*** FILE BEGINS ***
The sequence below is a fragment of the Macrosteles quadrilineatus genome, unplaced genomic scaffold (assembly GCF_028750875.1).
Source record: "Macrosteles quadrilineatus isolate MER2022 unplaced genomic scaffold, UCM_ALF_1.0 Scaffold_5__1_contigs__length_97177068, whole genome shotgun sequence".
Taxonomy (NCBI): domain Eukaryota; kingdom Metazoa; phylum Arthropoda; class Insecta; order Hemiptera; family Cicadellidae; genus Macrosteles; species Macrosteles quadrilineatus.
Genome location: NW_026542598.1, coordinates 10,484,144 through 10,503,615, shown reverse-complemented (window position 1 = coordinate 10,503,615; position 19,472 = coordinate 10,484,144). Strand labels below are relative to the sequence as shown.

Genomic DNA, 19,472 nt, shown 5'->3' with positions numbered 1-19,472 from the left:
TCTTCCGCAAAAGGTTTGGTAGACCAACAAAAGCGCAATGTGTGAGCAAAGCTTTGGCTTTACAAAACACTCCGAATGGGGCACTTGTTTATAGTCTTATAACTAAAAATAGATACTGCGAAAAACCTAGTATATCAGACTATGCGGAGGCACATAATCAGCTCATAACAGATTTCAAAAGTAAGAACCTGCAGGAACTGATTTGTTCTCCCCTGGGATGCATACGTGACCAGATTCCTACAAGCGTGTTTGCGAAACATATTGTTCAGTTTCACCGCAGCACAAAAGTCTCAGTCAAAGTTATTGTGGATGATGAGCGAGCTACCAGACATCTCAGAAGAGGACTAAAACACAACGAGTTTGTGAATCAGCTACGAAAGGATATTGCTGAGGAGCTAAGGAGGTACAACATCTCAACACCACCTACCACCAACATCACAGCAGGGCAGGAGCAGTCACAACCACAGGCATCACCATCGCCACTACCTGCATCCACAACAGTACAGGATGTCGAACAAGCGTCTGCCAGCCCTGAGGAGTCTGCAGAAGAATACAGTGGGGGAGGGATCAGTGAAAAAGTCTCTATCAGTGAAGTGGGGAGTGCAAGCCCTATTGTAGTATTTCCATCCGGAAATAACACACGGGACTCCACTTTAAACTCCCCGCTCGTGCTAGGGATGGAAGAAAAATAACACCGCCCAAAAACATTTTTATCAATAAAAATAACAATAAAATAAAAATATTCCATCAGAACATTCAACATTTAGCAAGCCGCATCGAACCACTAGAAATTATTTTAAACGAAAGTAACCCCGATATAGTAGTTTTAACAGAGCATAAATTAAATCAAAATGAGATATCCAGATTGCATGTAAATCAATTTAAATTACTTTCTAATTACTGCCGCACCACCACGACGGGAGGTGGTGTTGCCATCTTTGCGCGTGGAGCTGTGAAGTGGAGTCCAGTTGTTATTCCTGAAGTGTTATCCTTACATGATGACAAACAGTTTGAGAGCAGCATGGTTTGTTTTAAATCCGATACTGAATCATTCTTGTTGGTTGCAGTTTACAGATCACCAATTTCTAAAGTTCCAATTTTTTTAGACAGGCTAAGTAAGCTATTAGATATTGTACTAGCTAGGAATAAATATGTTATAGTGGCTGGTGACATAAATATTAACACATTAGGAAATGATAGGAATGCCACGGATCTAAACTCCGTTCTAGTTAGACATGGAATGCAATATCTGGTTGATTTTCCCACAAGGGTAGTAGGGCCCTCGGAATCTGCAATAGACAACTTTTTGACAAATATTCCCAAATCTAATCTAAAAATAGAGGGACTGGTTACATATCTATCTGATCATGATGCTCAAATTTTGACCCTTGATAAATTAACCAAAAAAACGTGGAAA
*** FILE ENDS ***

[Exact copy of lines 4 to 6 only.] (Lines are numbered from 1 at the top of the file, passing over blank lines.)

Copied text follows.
Genome location: NW_026542598.1, coordinates 10,484,144 through 10,503,615, shown reverse-complemented (window position 1 = coordinate 10,503,615; position 19,472 = coordinate 10,484,144). Strand labels below are relative to the sequence as shown.

Genomic DNA, 19,472 nt, shown 5'->3' with positions numbered 1-19,472 from the left:
TCTTCCGCAAAAGGTTTGGTAGACCAACAAAAGCGCAATGTGTGAGCAAAGCTTTGGCTTTACAAAACACTCCGAATGGGGCACTTGTTTATAGTCTTATAACTAAAAATAGATACTGCGAAAAACCTAGTATATCAGACTATGCGGAGGCACATAATCAGCTCATAACAGATTTCAAAAGTAAGAACCTGCAGGAACTGATTTGTTCTCCCCTGGGATGCATACGTGACCAGATTCCTACAAGCGTGTTTGCGAAACATATTGTTCAGTTTCACCGCAGCACAAAAGTCTCAGTCAAAGTTATTGTGGATGATGAGCGAGCTACCAGACATCTCAGAAGAGGACTAAAACACAACGAGTTTGTGAATCAGCTACGAAAGGATATTGCTGAGGAGCTAAGGAGGTACAACATCTCAACACCACCTACCACCAACATCACAGCAGGGCAGGAGCAGTCACAACCACAGGCATCACCATCGCCACTACCTGCATCCACAACAGTACAGGATGTCGAACAAGCGTCTGCCAGCCCTGAGGAGTCTGCAGAAGAATACAGTGGGGGAGGGATCAGTGAAAAAGTCTCTATCAGTGAAGTGGGGAGTGCAAGCCCTATTGTAGTATTTCCATCCGGAAATAACACACGGGACTCCACTTTAAACTCCCCGCTCGTGCTAGGGATGGAAGAAAAATAACACCGCCCAAAAACATTTTTATCAATAAAAATAACAATAAAATAAAAATATTCCATCAGAACATTCAACATTTAGCAAGCCGCATCGAACCACTAGAAATTATTTTAAACGAAAGTAACCCCGATATAGTAGTTTTAACAGAGCATAAATTAAATCAAAATGAGATATCCAGATTGCATGTAAATCAATTTAAATTACTTTCTAATTACTGCCGCACCACCACGACGGGAGGTGGTGTTGCCATCTTTGCGCGTGGAGCTGTGAAGTGGAGTCCAGTTGTTATTCCTGAAGTGTTATCCTTACATGATGACAAACAGTTTGAGAGCAGCATGGTTTGTTTTAAATCCGATACTGAATCATTCTTGTTGGTTGCAGTTTACAGATCACCAATTTCTAAAGTTCCAATTTTTTTAGACAGGCTAAGTAAGCTATTAGATATTGTACTAGCTAGGAATAAATATGTTATAGTGGCTGGTGACATAAATATTAACACATTAGGAAATGATAGGAATGCCACGGATCTAAACTCCGTTCTAGTTAGACATGGAATGCAATATCTGGTTGATTTTCCCACAAGGGTAGTAGGGCCCTCGGAATCTGCAATAGACAACTTTTTGACAAATATTCCCAAATCTAATCTAAAAATAGAGGGACTGGTTACATATCTATCTGATCATGATGCTCAAATTTTGACCCTTGATAAATTAACCAAAAAAACGTGGAAA